INDCs: Kenya hinges 30% emissions cut by 2030 on ‘conditions’

President of Kenya, Uhuru Kenyatta
President of Kenya, Uhuru Kenyatta

By Esther Opaluwah

Kenya has submitted its new climate action plan to the UN Framework Convention on Climate Change (UNFCCC).

The Kenyan Intended Nationally Determined Contribution (INDC), dated 23rd of July 2015 comes well in advance of a new universal climate change agreement which will be reached at the UN climate conference in Paris, in December this year.

With a pledge to cut emissions by 30 per cent by 2030 against business-as-usual levels, Kenya’s INDC seeks to accelerate the rollout of a range of climate mitigation and adaptation measures, including plans to expand geothermal, solar and wind energy capacity, achieve 10 per cent tree cover across the country, reduce reliance on wood fuels, and deliver more sustainable transport, agriculture and waste management systems.

The document expressly states that “Kenya, like other countries in the region, is bearing the brunt of climate change impacts and the associated socioeconomic losses.” “The situation is exacerbated by the high dependence on climate-sensitive natural resources… Climate hazards have caused considerable losses across the country’s different sectors over the years. The main climate hazards include droughts and floods which cause economic losses estimated at three per cent of the country’s gross domestic product (GDP).”

According to the latest INDC received by the UNFCCC, Kenya’s emissions are “relatively low” hence the commitment to cut emissions below the business-as-usual pathway is “subject to international support in the form of finance, investment, technology development and transfer, and capacity building”. It also notes that its business-as-usual calculations exclude future exploitation in the extractive sector.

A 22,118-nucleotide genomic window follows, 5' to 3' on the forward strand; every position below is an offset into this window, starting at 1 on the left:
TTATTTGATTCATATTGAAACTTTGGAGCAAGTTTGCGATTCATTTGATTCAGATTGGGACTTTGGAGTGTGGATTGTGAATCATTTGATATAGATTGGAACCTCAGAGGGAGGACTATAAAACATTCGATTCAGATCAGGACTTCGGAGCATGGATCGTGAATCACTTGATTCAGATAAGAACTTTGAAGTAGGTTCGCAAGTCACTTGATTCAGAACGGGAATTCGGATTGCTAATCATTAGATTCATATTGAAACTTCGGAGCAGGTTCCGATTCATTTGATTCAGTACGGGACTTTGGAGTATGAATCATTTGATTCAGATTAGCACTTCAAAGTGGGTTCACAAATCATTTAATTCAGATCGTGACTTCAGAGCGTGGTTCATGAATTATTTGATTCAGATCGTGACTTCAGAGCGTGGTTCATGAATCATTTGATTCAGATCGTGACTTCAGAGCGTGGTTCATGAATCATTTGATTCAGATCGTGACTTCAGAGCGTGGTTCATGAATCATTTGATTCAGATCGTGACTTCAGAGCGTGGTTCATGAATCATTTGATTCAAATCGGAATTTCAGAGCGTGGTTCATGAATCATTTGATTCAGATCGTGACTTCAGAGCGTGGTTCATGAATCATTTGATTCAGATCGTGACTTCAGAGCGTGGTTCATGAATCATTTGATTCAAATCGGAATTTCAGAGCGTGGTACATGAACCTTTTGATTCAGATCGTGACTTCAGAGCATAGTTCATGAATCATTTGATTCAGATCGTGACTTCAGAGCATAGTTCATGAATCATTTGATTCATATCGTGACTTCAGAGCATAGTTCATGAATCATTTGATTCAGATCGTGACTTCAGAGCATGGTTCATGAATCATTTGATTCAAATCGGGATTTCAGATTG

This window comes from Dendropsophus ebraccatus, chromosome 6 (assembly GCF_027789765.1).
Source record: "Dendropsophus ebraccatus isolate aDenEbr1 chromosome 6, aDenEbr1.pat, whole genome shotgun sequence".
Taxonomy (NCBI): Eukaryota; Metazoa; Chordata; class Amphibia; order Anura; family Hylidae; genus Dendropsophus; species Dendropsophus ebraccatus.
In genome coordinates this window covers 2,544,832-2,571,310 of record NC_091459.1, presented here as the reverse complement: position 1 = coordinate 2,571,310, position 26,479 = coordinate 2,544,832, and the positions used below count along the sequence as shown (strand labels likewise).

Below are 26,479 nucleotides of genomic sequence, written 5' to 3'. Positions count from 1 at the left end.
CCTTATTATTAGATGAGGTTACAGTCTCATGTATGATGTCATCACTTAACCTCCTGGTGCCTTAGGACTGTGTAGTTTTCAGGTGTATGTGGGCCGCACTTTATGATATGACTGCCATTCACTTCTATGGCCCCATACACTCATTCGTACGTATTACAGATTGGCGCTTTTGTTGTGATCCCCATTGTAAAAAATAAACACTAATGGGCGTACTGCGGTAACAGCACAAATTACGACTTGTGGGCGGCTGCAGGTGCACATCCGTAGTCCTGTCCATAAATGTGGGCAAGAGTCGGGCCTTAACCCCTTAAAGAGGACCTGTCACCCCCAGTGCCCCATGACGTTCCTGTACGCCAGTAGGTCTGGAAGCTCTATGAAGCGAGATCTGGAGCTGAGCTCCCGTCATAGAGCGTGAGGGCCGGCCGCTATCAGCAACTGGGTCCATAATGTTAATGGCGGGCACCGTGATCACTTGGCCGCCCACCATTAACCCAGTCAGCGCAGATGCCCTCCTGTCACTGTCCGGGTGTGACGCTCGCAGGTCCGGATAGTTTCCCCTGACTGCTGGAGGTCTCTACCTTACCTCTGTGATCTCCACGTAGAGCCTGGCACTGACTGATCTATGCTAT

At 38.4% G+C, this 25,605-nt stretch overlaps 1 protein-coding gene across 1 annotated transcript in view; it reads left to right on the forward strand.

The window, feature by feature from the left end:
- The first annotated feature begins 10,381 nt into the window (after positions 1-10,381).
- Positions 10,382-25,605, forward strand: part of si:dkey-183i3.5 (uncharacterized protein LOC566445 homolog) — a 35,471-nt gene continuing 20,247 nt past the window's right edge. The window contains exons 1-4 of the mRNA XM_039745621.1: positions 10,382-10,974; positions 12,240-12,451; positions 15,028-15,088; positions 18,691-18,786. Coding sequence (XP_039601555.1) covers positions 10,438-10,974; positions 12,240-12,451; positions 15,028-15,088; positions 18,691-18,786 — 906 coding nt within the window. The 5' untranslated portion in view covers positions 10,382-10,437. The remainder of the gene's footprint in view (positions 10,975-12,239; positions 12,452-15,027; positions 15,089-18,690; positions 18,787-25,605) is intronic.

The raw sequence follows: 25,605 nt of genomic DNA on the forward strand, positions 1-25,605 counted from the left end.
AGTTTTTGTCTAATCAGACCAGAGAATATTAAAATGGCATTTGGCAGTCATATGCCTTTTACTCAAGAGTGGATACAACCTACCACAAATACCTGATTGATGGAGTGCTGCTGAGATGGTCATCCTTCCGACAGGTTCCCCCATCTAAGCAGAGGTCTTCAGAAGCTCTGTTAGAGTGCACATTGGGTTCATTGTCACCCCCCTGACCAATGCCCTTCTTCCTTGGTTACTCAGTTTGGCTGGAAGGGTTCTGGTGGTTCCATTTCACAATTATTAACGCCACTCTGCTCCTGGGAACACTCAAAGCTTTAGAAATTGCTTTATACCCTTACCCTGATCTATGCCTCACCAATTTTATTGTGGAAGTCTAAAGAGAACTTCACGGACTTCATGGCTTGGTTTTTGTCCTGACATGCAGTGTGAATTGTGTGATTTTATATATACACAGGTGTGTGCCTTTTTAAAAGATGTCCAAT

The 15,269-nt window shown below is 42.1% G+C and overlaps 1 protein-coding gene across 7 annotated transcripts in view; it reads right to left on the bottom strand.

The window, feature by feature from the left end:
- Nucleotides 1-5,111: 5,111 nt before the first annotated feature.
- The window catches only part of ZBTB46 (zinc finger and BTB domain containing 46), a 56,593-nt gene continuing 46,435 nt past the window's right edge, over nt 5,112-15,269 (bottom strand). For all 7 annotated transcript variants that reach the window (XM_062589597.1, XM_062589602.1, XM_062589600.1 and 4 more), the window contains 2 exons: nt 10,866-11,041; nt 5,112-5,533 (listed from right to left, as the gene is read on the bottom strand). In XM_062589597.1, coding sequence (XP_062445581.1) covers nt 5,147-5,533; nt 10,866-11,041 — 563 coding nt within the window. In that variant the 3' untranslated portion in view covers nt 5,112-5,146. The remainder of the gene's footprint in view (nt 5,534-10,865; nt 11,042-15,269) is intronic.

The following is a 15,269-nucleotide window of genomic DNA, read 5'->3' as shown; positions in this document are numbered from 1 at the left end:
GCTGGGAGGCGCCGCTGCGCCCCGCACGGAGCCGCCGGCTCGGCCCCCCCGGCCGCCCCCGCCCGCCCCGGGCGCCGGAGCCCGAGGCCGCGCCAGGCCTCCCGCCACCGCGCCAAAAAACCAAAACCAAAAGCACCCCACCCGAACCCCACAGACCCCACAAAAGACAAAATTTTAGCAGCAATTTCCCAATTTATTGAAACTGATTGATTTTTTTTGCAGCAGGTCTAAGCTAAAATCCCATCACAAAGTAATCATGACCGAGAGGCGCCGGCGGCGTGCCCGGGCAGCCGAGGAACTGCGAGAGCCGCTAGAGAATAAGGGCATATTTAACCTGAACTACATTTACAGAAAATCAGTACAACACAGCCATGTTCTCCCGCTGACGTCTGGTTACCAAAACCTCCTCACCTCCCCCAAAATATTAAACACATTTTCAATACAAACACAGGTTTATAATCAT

The Republic of Kenya is the 49th party to the UNFCCC to have formally submitted its INDCs and the third country in Africa to do so after Gabon and Ethiopia.

The Paris agreement will come into effect in 2020, empowering all countries to act to prevent average global temperatures rising above 2 degrees Celsius and to reap the many opportunities that arise from a necessary global transformation to clean and sustainable development.

UNFCCC Executive Secretary Christiana Figueres urged countries to come forward with their INDCs as soon as they are able, underlining their commitment and support towards this successful outcome in Paris. Governments agreed to submit their INDCs in advance of Paris.

Countries have agreed that there will be no back-tracking in these national climate plans, meaning that the level of ambition to reduce emissions will increase over time.

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